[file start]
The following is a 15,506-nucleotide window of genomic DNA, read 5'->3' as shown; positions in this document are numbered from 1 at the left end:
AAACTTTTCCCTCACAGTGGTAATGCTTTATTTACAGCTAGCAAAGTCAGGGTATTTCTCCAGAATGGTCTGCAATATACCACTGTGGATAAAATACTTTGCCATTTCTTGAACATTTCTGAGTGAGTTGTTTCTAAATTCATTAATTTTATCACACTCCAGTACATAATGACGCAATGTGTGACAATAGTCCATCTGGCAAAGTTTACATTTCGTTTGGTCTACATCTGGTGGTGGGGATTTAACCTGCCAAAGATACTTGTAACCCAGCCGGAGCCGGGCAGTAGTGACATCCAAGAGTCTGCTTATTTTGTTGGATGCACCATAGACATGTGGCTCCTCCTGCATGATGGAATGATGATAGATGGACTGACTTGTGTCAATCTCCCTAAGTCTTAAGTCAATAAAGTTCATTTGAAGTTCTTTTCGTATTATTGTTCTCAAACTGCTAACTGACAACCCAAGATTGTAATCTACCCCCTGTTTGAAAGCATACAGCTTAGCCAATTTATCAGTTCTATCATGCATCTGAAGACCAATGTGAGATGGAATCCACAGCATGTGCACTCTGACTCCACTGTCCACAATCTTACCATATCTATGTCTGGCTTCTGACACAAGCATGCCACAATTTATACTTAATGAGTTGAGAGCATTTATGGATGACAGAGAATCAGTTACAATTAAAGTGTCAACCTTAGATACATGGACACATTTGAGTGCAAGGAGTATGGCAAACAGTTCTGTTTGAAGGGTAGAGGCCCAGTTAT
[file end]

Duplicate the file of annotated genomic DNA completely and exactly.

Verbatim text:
The following is a 15,506-nucleotide window of genomic DNA, read 5'->3' as shown; positions in this document are numbered from 1 at the left end:
AAACTTTTCCCTCACAGTGGTAATGCTTTATTTACAGCTAGCAAAGTCAGGGTATTTCTCCAGAATGGTCTGCAATATACCACTGTGGATAAAATACTTTGCCATTTCTTGAACATTTCTGAGTGAGTTGTTTCTAAATTCATTAATTTTATCACACTCCAGTACATAATGACGCAATGTGTGACAATAGTCCATCTGGCAAAGTTTACATTTCGTTTGGTCTACATCTGGTGGTGGGGATTTAACCTGCCAAAGATACTTGTAACCCAGCCGGAGCCGGGCAGTAGTGACATCCAAGAGTCTGCTTATTTTGTTGGATGCACCATAGACATGTGGCTCCTCCTGCATGATGGAATGATGATAGATGGACTGACTTGTGTCAATCTCCCTAAGTCTTAAGTCAATAAAGTTCATTTGAAGTTCTTTTCGTATTATTGTTCTCAAACTGCTAACTGACAACCCAAGATTGTAATCTACCCCCTGTTTGAAAGCATACAGCTTAGCCAATTTATCAGTTCTATCATGCATCTGAAGACCAATGTGAGATGGAATCCACAGCATGTGCACTCTGACTCCACTGTCCACAATCTTACCATATCTATGTCTGGCTTCTGACACAAGCATGCCACAATTTATACTTAATGAGTTGAGAGCATTTATGGATGACAGAGAATCAGTTACAATTAAAGTGTCAACCTTAGATACATGGACACATTTGAGTGCAAGGAGTATGGCAAACAGTTCTGTTTGAAGGGTAGAGGCCCAGTTAT